July 4, 2016 By Regina Pratt
United Nations Population Fund (UNFPA) Country Representative in Sierra Leone, Dr. Kim Dickson, has said that there had been a steady increase in Sierra Leone’s population since 1963, when the first census was conducted in the country, adding that the population growth rate was 2.5 percent.
She made the statement on Wednesday, 29 June, 2016 during the validation of the draft National Population Policy at the conference hall of the Ministry of Finance and Economic Development, on George Street in Freetown, organised by the ministry in collaboration with UNFPA.
She disclosed that population and development were central to the work of her organisation and recalled that since 2008 several attempts have been made to validate the draft National Population Policy.
Dr. Dickson expressed optimism that stakeholders would move the process forward to finally endorse the policy.
The UNFPA Country Representative stated that population factors could be impediments to the provision of social services, climate change and environmental degradation, as population policy takes cognisance of regional, continental and global trends as well as emerging issues like the recent Ebola outbreak.
She urged investment in family planning, quality education, among others, and pledged UNFPA’s continued support to government towards implementing the policy for a brighter future of the country.
Dr. Dickson further said that while UNFPA recognises that population growth was inevitable, they equally held the view that the growth and size of the population could be managed to ensure high quality of life for the majority of the people.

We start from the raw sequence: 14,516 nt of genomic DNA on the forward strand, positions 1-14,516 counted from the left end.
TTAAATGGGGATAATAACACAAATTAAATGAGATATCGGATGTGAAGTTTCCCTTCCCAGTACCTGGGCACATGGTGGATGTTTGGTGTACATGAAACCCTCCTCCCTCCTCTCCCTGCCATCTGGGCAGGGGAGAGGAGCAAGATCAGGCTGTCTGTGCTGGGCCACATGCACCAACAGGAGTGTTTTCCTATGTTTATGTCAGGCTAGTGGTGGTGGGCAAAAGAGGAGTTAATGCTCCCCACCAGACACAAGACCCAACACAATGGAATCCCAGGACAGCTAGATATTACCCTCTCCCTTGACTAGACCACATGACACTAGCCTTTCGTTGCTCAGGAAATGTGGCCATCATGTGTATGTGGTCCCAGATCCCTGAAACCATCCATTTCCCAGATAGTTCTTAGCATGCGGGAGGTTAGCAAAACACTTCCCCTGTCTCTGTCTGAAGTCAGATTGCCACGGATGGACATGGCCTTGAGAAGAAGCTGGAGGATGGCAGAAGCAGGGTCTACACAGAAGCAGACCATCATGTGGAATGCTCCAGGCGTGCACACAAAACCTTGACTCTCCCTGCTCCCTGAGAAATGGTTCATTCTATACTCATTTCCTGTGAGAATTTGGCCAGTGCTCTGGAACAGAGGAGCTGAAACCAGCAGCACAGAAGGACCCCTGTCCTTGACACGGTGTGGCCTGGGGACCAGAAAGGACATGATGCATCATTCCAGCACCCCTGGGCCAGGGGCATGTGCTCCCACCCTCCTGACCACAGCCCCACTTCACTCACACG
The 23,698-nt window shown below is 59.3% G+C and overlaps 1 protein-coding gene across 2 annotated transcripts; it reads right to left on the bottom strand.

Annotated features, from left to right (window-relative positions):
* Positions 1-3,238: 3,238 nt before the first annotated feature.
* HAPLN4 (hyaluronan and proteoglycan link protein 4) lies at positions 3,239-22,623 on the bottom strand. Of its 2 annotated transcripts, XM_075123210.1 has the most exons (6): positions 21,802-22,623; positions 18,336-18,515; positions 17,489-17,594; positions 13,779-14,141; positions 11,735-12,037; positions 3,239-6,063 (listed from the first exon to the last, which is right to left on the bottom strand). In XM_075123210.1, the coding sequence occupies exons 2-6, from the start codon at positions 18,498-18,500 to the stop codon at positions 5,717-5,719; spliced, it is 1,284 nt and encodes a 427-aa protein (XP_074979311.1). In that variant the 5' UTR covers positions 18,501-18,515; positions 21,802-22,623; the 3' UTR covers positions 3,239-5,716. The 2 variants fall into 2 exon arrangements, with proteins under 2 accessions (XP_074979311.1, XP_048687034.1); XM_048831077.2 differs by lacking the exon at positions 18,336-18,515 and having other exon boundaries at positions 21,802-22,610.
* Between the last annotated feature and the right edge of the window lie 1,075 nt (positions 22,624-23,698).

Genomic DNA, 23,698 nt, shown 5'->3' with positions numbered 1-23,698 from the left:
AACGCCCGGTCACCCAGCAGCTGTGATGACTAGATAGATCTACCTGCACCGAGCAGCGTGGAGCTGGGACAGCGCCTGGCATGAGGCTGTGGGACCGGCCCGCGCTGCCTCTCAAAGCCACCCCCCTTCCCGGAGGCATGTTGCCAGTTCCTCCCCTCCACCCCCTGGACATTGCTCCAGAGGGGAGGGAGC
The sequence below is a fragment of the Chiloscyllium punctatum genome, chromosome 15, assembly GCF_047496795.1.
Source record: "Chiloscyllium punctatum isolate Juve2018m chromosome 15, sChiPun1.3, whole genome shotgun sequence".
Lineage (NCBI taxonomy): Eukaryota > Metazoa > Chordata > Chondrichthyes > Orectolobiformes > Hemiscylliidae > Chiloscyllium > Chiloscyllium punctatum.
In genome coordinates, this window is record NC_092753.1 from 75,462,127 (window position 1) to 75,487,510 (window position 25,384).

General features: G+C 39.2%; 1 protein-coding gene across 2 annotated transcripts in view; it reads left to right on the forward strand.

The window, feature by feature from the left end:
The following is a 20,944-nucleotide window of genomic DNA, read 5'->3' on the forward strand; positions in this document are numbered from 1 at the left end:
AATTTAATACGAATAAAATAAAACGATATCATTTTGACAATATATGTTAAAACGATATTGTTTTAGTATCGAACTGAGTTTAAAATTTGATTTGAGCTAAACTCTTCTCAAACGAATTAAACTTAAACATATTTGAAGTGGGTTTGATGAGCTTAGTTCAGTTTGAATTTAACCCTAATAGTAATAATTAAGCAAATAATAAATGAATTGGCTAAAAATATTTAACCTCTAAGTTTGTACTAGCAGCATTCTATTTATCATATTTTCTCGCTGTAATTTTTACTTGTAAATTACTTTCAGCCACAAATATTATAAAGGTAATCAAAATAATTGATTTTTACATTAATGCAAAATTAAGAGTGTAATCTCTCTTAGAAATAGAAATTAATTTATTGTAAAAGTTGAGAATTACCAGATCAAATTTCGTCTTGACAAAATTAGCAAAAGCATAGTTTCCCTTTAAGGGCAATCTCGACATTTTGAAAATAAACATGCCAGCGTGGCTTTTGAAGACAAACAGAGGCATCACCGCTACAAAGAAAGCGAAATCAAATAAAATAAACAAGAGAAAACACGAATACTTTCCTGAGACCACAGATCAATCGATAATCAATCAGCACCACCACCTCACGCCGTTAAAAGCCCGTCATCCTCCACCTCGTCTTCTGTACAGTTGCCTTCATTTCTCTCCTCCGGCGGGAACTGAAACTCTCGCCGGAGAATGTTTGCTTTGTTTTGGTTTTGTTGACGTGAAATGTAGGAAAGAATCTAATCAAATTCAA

The Development Secretary, Mr. John Sumailah, expressed hope that stakeholders would use their wisdom to reach a consensus to validate the policy and acclaimed UNFPA for its financial and logistical support.
Mr. Sumailah said most of those who died during the Ebola outbreak were women and children, adding that the draft policy document includes an action plan for post-Ebola activities and invited all stakeholders to actively participate in the process as a national duty.
The consultant, Professor Herbert Bob-Kandeh, in a power point presentation said the policy was expected to provide a comprehensive development framework of macro and socio-economic policies that would promote the national development agenda as well as mobilise human and financial resources.
“The goals and objectives for policy directions define a strategy of making development planning and policy more comprehensive and effective by the incorporation of the demographic dimension,” he said, noting that the strategy provides for the integration of population variables into all aspects of development programming which should be constantly monitored and evaluated through an elaborate, timely, sufficient, reliable means, in a relevant data collection system.
Dr. Kandeh said the policy is divided into quantifiable indicators in conformity with the Sierra Leone Poverty Reduction Strategy 2008-2012 and the Millennium Development Goals focusing on the stipulation of the Sierra Leone Vision 2015 document.
“The first National Population Policy was adopted in 2008 and reviewed in 2009 but unfortunately, the Population Policy Implementation Action Plan was not developed at the time, the reason why the policy was not tabled in Parliament for ratification,” he disclosed.
Director of Planning and Development in the Ministry of Finance and Economic Development, Dr. Sheka Bangura, in his capacity as chair of the validation process, explained the importance of validating the document and the need to put premium on population issues. He said the Food and Agriculture Organisation had projected an increase in population in developing countries from 4.9 billion to over 6 billion.